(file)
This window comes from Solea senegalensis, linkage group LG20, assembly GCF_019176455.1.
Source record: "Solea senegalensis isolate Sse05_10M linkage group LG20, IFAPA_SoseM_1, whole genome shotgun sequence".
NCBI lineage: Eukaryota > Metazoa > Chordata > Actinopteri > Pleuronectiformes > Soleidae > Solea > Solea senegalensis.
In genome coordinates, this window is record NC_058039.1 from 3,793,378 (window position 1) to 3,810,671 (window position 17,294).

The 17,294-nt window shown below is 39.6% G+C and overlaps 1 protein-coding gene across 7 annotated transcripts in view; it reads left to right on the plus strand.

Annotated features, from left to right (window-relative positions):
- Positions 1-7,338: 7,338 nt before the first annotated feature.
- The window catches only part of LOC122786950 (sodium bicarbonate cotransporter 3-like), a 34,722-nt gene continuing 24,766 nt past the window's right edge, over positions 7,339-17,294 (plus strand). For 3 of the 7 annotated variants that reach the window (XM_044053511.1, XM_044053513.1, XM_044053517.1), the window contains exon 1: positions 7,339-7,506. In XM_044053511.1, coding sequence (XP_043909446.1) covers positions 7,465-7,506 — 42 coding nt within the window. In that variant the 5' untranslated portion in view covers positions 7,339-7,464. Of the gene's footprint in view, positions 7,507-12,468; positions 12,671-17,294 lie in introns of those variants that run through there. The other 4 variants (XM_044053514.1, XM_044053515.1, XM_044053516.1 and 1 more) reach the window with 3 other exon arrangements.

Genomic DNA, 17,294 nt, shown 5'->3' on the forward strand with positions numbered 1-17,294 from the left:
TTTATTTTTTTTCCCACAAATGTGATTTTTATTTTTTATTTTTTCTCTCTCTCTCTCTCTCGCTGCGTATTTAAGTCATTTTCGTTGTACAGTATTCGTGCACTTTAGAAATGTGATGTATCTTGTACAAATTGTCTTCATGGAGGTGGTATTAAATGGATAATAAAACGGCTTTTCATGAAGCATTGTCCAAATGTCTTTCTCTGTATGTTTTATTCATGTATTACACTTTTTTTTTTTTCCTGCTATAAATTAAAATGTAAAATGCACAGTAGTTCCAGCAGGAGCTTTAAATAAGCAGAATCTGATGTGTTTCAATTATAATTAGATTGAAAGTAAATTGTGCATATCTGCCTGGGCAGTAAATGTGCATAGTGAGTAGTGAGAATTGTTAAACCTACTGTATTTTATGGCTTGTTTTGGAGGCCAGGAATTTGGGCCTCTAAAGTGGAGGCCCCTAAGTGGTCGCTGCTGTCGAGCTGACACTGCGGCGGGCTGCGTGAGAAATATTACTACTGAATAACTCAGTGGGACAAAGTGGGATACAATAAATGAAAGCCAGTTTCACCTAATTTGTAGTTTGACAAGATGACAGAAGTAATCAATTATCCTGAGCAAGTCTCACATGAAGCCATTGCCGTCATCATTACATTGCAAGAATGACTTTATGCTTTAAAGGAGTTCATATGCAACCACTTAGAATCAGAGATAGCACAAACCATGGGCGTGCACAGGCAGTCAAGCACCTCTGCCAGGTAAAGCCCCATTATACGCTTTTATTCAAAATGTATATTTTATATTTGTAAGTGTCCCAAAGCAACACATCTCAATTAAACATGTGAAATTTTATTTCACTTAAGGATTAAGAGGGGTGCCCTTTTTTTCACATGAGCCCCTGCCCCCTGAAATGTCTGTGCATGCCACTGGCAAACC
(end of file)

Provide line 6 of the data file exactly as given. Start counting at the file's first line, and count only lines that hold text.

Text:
Annotated features, from left to right (window-relative positions):